*Just like Rosh Hashanah, Yom Kippur is based on the Jewish calendar (the 10th day of Tishrei) and occurs on a different day each year in the Gregorian calendar. In addition, the Jewish day goes from sundown to sundown, not midnight to midnight. Thus, in 2012, Yom Kippur begins at sunset September 25 and ends the next day at the same time.
Yom Kippur is the holiest day of the year in Judaism. Also known as the Day of Atonement, the Torah gives instructions for its celebration in Leviticus 16.
In Ancient Israel
On this day, and this day alone, the high priest would purify the temple and enter the Holy of Holies. (This is what Zechariah was doing when the angel told him that he and Elizabeth would have a child – John the Baptist.)
Many sacrifices were made on this day in ancient Israel, but there are two that stand out. First, one goat would be sacrificed for the sins of the people. Then a second goat would be prayed over and then driven into the wilderness, taking the sins of the people with it (the original scapegoat).
In addition to many sacrifices, the Day of Atonement calls for fasting and a complete Sabbath, where the faithful do no work (unless there is a severe emergency).
For Modern Jews:
After the destruction of the temple in 70 AD, many of the old observances were no longer possible. In fact, only one type of animal sacrifice is still observed, and not everyone participates. (If you’re interested, look up Kapparot. It’s fascinating!)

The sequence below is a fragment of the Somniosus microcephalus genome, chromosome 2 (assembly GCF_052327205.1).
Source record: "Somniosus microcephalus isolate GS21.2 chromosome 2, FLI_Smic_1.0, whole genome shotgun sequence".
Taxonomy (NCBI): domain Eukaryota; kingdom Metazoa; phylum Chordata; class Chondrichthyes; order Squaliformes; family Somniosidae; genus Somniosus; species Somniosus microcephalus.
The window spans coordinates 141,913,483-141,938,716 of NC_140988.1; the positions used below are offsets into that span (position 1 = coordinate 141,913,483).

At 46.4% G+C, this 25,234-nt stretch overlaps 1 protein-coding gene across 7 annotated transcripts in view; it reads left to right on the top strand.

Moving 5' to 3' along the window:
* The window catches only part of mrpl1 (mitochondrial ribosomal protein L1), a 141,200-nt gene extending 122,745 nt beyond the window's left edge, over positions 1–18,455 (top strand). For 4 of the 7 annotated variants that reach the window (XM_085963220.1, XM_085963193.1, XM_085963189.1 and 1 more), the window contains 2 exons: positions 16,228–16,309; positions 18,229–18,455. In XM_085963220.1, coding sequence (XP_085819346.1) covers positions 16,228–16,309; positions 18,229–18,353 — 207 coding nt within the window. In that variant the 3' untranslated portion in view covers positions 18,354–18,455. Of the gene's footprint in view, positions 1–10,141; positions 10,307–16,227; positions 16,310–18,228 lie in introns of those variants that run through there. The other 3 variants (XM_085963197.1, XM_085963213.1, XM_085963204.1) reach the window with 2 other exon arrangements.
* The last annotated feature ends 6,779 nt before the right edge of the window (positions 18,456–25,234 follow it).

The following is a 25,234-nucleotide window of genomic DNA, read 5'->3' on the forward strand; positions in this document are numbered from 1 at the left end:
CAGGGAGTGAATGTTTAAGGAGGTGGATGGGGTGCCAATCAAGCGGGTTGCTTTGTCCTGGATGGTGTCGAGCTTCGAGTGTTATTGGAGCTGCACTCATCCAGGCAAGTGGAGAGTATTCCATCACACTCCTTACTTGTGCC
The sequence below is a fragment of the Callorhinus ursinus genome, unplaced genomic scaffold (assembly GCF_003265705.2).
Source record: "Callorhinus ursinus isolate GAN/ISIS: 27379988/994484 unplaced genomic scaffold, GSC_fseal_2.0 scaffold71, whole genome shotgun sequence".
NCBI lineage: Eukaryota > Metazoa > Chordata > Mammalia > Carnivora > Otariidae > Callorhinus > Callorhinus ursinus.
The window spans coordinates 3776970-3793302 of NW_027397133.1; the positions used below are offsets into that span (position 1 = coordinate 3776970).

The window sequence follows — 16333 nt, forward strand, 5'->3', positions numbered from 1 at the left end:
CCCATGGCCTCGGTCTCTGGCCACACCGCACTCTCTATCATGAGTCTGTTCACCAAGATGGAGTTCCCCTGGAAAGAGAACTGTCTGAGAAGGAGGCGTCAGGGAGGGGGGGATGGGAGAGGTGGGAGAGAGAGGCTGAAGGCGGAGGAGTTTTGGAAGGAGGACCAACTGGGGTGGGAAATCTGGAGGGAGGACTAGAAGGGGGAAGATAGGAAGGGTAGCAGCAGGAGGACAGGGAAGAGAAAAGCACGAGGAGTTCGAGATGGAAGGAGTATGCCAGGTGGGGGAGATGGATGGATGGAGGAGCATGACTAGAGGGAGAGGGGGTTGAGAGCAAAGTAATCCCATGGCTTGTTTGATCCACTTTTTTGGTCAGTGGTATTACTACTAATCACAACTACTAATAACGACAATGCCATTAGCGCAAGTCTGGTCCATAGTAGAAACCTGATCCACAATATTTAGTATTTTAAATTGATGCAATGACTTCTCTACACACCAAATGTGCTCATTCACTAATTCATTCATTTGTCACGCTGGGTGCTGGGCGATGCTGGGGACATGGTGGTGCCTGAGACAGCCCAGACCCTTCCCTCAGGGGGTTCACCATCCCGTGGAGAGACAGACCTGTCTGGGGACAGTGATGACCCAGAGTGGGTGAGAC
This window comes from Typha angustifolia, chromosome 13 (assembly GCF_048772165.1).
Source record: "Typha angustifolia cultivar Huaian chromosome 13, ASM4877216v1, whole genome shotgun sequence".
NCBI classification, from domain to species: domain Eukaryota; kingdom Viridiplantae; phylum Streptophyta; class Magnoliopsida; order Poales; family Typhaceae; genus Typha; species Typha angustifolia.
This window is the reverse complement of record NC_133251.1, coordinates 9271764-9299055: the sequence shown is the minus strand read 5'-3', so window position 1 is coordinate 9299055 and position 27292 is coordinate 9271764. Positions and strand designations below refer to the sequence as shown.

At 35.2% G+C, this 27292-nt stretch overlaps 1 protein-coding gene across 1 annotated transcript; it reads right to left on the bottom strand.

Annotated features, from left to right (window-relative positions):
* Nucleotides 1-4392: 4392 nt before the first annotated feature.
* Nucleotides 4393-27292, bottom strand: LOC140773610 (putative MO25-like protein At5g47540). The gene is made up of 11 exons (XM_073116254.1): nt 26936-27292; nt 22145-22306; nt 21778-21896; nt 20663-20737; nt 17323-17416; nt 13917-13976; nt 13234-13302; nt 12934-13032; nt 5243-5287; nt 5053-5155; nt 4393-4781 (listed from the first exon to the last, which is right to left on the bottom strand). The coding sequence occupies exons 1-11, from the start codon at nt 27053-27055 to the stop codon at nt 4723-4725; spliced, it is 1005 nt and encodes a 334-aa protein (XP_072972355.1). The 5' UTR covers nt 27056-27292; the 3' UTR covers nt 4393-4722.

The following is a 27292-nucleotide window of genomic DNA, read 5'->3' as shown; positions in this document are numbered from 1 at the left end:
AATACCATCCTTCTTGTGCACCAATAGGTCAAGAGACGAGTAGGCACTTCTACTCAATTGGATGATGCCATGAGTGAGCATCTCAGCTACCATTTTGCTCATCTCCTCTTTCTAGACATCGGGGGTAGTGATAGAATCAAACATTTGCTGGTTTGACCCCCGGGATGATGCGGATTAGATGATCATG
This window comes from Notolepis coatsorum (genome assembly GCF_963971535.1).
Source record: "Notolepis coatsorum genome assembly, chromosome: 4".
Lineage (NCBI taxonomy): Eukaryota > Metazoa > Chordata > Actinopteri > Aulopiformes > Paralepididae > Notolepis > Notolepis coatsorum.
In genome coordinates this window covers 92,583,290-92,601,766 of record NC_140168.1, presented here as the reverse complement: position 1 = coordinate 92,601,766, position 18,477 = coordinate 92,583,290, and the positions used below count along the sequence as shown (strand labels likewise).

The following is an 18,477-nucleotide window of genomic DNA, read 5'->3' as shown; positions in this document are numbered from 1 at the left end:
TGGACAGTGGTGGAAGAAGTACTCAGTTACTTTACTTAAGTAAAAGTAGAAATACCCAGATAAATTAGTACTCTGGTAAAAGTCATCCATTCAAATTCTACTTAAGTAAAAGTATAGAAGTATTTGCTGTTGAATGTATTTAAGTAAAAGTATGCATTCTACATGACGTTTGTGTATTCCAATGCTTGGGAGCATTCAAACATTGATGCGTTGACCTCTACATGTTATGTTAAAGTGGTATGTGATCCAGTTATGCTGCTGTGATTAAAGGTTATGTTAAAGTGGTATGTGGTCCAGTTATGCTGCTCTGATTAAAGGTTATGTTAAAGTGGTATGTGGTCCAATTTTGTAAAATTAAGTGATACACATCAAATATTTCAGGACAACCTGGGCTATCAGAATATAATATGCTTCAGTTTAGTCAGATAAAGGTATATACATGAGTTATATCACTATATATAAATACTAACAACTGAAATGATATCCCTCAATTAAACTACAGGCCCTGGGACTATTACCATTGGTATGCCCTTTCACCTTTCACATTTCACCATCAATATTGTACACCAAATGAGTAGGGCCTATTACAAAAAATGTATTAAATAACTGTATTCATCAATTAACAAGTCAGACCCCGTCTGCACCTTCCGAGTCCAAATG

Nevertheless, Yom Kippur is still celebrated with a complete Sabbath rest, fasting, prayer, and multiple synagogue services. In Israel, it’s a state holiday where all businesses are closed and even the radio and television stations stop broadcasting.
I know this is one of my longest posts ever, but I got fascinated by this. If you want more information, you might check out these sites:
Yom Kippur on Chabad.org – lots of articles on different aspects from a Jewish perspective
Yom Kippur on Hebrew4Christians.com – a very detailed explanation of both ancient and modern observances, written for those of us who didn’t grow up celebrating it and don’t recognize all the terms
“This is to be a lasting ordinance for you: Atonement is to be made once a year for all the sins of the Israelites.”